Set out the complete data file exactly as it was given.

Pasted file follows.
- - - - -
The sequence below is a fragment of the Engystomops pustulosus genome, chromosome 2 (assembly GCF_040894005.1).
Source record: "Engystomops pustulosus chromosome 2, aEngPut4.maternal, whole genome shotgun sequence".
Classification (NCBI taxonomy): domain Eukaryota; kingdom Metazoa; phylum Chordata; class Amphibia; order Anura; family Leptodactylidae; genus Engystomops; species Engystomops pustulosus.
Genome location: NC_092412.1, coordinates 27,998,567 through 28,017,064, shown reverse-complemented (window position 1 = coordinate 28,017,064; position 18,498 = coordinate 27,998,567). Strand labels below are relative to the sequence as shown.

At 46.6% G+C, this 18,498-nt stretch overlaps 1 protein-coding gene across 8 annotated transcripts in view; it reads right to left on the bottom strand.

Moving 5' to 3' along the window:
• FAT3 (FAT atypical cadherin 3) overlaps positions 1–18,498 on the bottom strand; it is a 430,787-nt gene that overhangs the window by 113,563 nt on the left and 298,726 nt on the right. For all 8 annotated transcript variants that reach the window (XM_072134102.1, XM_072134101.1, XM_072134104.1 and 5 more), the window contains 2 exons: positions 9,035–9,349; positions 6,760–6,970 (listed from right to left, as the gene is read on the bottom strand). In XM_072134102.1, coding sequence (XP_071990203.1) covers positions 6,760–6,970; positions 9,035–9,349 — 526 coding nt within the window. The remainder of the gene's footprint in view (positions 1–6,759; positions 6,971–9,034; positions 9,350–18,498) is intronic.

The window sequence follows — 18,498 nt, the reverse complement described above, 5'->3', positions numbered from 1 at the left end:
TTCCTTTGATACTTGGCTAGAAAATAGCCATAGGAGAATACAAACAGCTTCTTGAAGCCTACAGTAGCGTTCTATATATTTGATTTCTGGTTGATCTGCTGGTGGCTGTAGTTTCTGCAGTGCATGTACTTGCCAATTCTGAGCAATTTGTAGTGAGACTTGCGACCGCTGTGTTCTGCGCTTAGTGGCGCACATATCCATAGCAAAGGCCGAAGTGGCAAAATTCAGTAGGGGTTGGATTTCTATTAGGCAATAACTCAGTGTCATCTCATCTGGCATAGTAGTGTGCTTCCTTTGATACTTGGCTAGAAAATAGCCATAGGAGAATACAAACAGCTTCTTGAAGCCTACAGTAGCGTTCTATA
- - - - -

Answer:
The sequence below is a fragment of the Engystomops pustulosus genome, chromosome 2 (assembly GCF_040894005.1).
Source record: "Engystomops pustulosus chromosome 2, aEngPut4.maternal, whole genome shotgun sequence".
Classification (NCBI taxonomy): domain Eukaryota; kingdom Metazoa; phylum Chordata; class Amphibia; order Anura; family Leptodactylidae; genus Engystomops; species Engystomops pustulosus.
Genome location: NC_092412.1, coordinates 27,998,567 through 28,017,064, shown reverse-complemented (window position 1 = coordinate 28,017,064; position 18,498 = coordinate 27,998,567). Strand labels below are relative to the sequence as shown.

At 46.6% G+C, this 18,498-nt stretch overlaps 1 protein-coding gene across 8 annotated transcripts in view; it reads right to left on the bottom strand.

Moving 5' to 3' along the window:
• FAT3 (FAT atypical cadherin 3) overlaps positions 1–18,498 on the bottom strand; it is a 430,787-nt gene that overhangs the window by 113,563 nt on the left and 298,726 nt on the right. For all 8 annotated transcript variants that reach the window (XM_072134102.1, XM_072134101.1, XM_072134104.1 and 5 more), the window contains 2 exons: positions 9,035–9,349; positions 6,760–6,970 (listed from right to left, as the gene is read on the bottom strand). In XM_072134102.1, coding sequence (XP_071990203.1) covers positions 6,760–6,970; positions 9,035–9,349 — 526 coding nt within the window. The remainder of the gene's footprint in view (positions 1–6,759; positions 6,971–9,034; positions 9,350–18,498) is intronic.

The window sequence follows — 18,498 nt, the reverse complement described above, 5'->3', positions numbered from 1 at the left end:
TTCCTTTGATACTTGGCTAGAAAATAGCCATAGGAGAATACAAACAGCTTCTTGAAGCCTACAGTAGCGTTCTATATATTTGATTTCTGGTTGATCTGCTGGTGGCTGTAGTTTCTGCAGTGCATGTACTTGCCAATTCTGAGCAATTTGTAGTGAGACTTGCGACCGCTGTGTTCTGCGCTTAGTGGCGCACATATCCATAGCAAAGGCCGAAGTGGCAAAATTCAGTAGGGGTTGGATTTCTATTAGGCAATAACTCAGTGTCATCTCATCTGGCATAGTAGTGTGCTTCCTTTGATACTTGGCTAGAAAATAGCCATAGGAGAATACAAACAGCTTCTTGAAGCCTACAGTAGCGTTCTATA